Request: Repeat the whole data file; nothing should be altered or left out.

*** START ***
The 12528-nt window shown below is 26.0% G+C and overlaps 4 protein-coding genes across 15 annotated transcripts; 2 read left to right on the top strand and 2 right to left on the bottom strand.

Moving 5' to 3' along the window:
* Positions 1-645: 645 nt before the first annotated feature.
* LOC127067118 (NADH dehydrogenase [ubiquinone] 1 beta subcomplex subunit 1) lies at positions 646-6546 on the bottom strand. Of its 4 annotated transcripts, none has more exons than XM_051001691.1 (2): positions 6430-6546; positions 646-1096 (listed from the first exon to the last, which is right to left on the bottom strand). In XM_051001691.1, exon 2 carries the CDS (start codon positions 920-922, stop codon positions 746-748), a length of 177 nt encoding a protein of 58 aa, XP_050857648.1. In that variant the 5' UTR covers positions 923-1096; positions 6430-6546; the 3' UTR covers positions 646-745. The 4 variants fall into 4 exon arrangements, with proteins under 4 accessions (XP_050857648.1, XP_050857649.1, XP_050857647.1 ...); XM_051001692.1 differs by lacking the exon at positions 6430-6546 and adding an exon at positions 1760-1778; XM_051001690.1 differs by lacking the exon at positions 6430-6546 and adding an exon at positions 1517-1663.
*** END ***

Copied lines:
The 12528-nt window shown below is 26.0% G+C and overlaps 4 protein-coding genes across 15 annotated transcripts; 2 read left to right on the top strand and 2 right to left on the bottom strand.

Moving 5' to 3' along the window:
* Positions 1-645: 645 nt before the first annotated feature.
* LOC127067118 (NADH dehydrogenase [ubiquinone] 1 beta subcomplex subunit 1) lies at positions 646-6546 on the bottom strand. Of its 4 annotated transcripts, none has more exons than XM_051001691.1 (2): positions 6430-6546; positions 646-1096 (listed from the first exon to the last, which is right to left on the bottom strand). In XM_051001691.1, exon 2 carries the CDS (start codon positions 920-922, stop codon positions 746-748), a length of 177 nt encoding a protein of 58 aa, XP_050857648.1. In that variant the 5' UTR covers positions 923-1096; positions 6430-6546; the 3' UTR covers positions 646-745. The 4 variants fall into 4 exon arrangements, with proteins under 4 accessions (XP_050857648.1, XP_050857649.1, XP_050857647.1 ...); XM_051001692.1 differs by lacking the exon at positions 6430-6546 and adding an exon at positions 1760-1778; XM_051001690.1 differs by lacking the exon at positions 6430-6546 and adding an exon at positions 1517-1663.